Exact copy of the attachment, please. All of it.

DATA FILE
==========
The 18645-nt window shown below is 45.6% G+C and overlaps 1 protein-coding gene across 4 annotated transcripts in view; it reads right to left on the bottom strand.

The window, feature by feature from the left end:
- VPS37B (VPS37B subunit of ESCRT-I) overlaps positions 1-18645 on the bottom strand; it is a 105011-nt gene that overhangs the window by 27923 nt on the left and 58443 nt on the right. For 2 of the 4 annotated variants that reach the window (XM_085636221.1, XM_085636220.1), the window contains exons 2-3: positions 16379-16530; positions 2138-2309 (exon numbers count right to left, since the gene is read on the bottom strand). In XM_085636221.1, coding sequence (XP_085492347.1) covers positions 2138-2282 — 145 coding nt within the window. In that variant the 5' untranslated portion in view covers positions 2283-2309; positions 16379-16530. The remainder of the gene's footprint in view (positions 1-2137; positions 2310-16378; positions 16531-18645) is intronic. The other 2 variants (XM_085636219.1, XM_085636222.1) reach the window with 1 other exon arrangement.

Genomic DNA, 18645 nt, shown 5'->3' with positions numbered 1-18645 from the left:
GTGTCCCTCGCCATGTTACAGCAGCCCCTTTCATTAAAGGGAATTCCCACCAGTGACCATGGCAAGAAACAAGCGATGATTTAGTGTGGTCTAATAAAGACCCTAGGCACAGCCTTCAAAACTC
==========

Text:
The 18645-nt window shown below is 45.6% G+C and overlaps 1 protein-coding gene across 4 annotated transcripts in view; it reads right to left on the bottom strand.

The window, feature by feature from the left end:
- VPS37B (VPS37B subunit of ESCRT-I) overlaps positions 1-18645 on the bottom strand; it is a 105011-nt gene that overhangs the window by 27923 nt on the left and 58443 nt on the right. For 2 of the 4 annotated variants that reach the window (XM_085636221.1, XM_085636220.1), the window contains exons 2-3: positions 16379-16530; positions 2138-2309 (exon numbers count right to left, since the gene is read on the bottom strand). In XM_085636221.1, coding sequence (XP_085492347.1) covers positions 2138-2282 — 145 coding nt within the window. In that variant the 5' untranslated portion in view covers positions 2283-2309; positions 16379-16530. The remainder of the gene's footprint in view (positions 1-2137; positions 2310-16378; positions 16531-18645) is intronic. The other 2 variants (XM_085636219.1, XM_085636222.1) reach the window with 1 other exon arrangement.

Genomic DNA, 18645 nt, shown 5'->3' with positions numbered 1-18645 from the left:
GTGTCCCTCGCCATGTTACAGCAGCCCCTTTCATTAAAGGGAATTCCCACCAGTGACCATGGCAAGAAACAAGCGATGATTTAGTGTGGTCTAATAAAGACCCTAGGCACAGCCTTCAAAACTC